IU experts predict another lackluster year for economy in 2017

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Indiana University Kelley School of Business economists on Thursday morning offered a downbeat forecast for next year’s national economy. Then they offered an additional warning.

Even a “somber view” of the economy in 2017 could be “wishful thinking,” they said.

"The U.S. economy during 2016 has underperformed, even relative to our diminished expectations a year ago," said Bill Witte, associate professor emeritus of economics at IU and part of the school’s Business Outlook Panel. "Looking to the future, we see little reason for any real optimism, but we do think the economy will continue to muddle through, matching the past year, or perhaps do a little better."

The economists expect output growth nationally next year to average only slightly above 2 percent.

Two years ago, the panel predicted the economy to reach growth of about 3 percent, only to see actual growth of just 1.9 percent for 2015. Last year, they predicted 2016 growth of 2.5 percent. Over the first three quarters of this year, growth has averaged just 1.7 percent.

In reaching their forecast for next year, the panel noted that job creation has slowed, the labor market is nearing full employment. Household spending is in “good shape” and consumption has been “quite strong.”

"At the same time, every other part of the economy is lackluster or worse," Witte said. “This lack of balance is troubling for the present and unsustainable for the future. “

He said the forecast "depends on at least some improvement in investment—both business and housing—and government spending. This will offset a modest deceleration in consumer spending, bringing the latter into better balance with income growth."

The economists expect slightly better news for Indiana and the Indianapolis area than the rest of the nation.

The state should begin to outperform the country due to greater demand for its goods and services, said Timothy Slaper, research director of the Indiana Business Research Center in the Kelley School. Slaper prepared the state's forecast report with Ryan Brewer, assistant professor of finance at Indiana University-Purdue University Columbus

"In terms of gross domestic product growth, 2016 looks to reverse the trend of Indiana underperforming the overall nation,” Slaper said. “We currently forecast that 2016 will close out with real economic growth of 3 percent, compared to between 1.6 and 2 percent nationwide.”

Indiana has trailed the United States in gross domestic product growth in four of the past five years but is expected to grow at a slightly faster rate than the country through 2018, he said.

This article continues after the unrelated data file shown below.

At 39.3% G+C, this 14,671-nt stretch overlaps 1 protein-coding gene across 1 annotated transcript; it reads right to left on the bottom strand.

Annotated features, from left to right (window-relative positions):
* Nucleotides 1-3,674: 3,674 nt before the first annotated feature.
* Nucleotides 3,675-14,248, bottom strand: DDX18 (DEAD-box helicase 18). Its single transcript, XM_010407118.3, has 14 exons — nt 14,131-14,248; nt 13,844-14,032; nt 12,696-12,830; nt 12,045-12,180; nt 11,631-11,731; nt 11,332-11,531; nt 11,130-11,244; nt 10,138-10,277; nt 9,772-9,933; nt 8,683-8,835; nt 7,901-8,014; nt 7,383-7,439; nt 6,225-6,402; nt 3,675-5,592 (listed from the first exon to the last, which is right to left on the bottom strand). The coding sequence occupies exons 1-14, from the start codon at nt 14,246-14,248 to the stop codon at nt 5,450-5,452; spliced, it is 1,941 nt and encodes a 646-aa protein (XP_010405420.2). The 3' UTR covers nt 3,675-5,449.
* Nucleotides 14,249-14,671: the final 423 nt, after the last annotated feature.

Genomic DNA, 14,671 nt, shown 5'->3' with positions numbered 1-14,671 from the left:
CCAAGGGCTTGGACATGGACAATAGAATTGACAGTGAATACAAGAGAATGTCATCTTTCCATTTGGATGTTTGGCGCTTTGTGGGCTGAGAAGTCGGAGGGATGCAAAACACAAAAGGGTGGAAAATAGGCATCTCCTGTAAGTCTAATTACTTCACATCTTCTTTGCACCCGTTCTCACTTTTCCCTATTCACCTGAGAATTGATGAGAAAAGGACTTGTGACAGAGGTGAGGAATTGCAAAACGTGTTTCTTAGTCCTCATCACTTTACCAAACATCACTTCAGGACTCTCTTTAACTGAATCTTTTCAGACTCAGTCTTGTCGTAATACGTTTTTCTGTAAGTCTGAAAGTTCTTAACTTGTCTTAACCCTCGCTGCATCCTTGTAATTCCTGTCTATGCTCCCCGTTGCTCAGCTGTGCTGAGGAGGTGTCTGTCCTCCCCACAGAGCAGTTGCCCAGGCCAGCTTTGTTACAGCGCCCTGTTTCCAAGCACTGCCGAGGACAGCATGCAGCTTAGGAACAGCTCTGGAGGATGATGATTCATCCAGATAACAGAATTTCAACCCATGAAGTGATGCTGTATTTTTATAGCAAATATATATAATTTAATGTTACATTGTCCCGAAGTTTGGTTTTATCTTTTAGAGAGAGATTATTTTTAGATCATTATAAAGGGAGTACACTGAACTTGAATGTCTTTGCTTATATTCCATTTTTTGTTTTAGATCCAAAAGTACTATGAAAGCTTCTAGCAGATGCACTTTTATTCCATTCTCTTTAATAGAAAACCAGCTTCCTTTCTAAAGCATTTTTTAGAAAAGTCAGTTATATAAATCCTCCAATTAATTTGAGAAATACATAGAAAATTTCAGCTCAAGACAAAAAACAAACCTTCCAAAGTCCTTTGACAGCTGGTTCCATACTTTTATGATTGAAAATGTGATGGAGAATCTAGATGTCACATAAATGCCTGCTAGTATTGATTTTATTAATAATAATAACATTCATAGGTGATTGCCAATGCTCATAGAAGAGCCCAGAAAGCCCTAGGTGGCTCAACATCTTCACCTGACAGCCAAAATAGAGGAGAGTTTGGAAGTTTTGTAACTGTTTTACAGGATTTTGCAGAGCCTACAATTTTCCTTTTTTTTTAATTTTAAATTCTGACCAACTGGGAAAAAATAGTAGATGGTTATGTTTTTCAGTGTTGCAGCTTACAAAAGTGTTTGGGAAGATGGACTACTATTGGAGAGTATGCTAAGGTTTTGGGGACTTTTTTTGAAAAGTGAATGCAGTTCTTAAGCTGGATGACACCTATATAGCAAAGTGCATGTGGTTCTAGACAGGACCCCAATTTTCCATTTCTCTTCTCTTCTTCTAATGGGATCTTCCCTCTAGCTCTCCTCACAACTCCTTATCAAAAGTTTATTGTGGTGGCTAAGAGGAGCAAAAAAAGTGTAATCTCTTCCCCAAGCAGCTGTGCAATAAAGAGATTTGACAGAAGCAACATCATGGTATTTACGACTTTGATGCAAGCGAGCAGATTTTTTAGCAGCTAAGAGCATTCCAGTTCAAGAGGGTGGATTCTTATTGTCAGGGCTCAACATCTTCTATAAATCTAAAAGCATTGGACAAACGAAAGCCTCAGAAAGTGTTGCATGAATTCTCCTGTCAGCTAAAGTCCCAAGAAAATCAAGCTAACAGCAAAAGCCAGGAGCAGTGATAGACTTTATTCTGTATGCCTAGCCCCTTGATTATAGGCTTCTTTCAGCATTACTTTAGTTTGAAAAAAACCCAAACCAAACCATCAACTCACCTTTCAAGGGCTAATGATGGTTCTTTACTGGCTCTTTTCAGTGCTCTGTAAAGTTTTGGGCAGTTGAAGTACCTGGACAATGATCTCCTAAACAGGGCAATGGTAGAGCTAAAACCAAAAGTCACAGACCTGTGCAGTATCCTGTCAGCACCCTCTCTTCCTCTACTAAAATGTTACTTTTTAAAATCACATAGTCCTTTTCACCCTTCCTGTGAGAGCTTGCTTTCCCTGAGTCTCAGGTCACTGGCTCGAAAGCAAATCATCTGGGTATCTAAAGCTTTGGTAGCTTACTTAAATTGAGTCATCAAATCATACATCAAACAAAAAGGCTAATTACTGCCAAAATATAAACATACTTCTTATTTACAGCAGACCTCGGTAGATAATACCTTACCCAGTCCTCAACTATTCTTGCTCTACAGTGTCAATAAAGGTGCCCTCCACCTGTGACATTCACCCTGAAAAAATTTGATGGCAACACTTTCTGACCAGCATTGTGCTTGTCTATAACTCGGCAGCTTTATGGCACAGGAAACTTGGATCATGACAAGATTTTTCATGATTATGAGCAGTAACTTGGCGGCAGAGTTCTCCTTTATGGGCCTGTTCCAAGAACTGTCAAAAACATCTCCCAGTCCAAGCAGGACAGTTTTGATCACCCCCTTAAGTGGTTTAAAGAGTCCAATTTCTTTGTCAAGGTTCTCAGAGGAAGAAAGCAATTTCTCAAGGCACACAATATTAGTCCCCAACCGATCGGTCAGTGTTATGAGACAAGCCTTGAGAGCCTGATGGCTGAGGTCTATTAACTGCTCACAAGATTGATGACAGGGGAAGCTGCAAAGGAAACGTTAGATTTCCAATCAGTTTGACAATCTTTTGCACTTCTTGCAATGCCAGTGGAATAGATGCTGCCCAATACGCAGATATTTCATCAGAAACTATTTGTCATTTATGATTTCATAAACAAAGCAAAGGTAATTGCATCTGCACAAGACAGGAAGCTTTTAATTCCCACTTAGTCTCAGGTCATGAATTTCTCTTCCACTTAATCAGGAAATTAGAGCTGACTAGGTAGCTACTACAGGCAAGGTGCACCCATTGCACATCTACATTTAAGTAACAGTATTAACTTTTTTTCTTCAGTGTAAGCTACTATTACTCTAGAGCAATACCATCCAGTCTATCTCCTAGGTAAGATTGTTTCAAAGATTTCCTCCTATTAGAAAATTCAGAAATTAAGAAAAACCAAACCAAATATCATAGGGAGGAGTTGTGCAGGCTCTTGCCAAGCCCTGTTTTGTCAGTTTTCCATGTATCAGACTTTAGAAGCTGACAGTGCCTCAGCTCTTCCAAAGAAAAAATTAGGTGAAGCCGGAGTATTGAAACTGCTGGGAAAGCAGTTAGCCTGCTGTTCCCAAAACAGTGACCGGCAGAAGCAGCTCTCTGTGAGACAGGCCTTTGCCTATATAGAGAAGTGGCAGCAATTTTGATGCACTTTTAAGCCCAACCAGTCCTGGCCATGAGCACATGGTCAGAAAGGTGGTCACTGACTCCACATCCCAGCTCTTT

The state still relies heavily on auto manufacturing but has diversified it employment base “with life sciences and global transportation business, each of which are expected to grow from 2 percent to 6 percent over the coming year," Slaper said.

"Indiana also has a healthy blend of a comparatively low unemployment rate alongside an increasing labor force participation rate," he said.

The strongest activity in Indiana will continue to take place in the Indianapolis-Carmel metropolitan statistical area, said Kyle Anderson, clinical assistant professor of business economics at the Kelley School Indianapolis.

"Overall, the Indianapolis economy continues to be fairly healthy," Anderson said. "The region is at full employment, and continued job growth will ensure that it stays there. Further, low unemployment and continued growth should lead to higher wages for workers. Low interest rates will continue to encourage residential construction."

Differences in unemployment between Indianapolis and the rest of the state can largely be attributed to differences in educational attainment, he said.

The Business Outlook Panel unveiled its annual forecast Thursday morning in Indianapolis and is scheduled to make presentations in nine other cities from Thursday until Nov. 18. A schedule can be found here:

Witte said "a long list of risks” are fueling doubts about next year’s economy, including “uncertainty about structural economic issues in China and across Europe, whether Federal Reserve moves could trigger a broad financial market event and lingering doubts about the federal government working together after one of the most contentious elections in modern history.”

The panel also predicted:

— The national labor market should match its current performance. Job gains will average below 150,000 per month, with little decrease in the unemployment rate.

— Inflation is rising in 2016 and will average about 1.5 percent for the full year. This trend should continue in 2017, with the personal consumption expenditures measure preferred by the Federal Reserve expected to reach its target 2 percent rate by year's end.

— The Federal Reserve will again raise rates in December and twice more in 2017.

— Consumer spending will continue to increase but at a rate lower than this year.

— Business investment and housing will grow but at rates below those earlier in the economic recovery after the Great Recession.

— The trade balance will further deteriorate, even with some increases in export growth.

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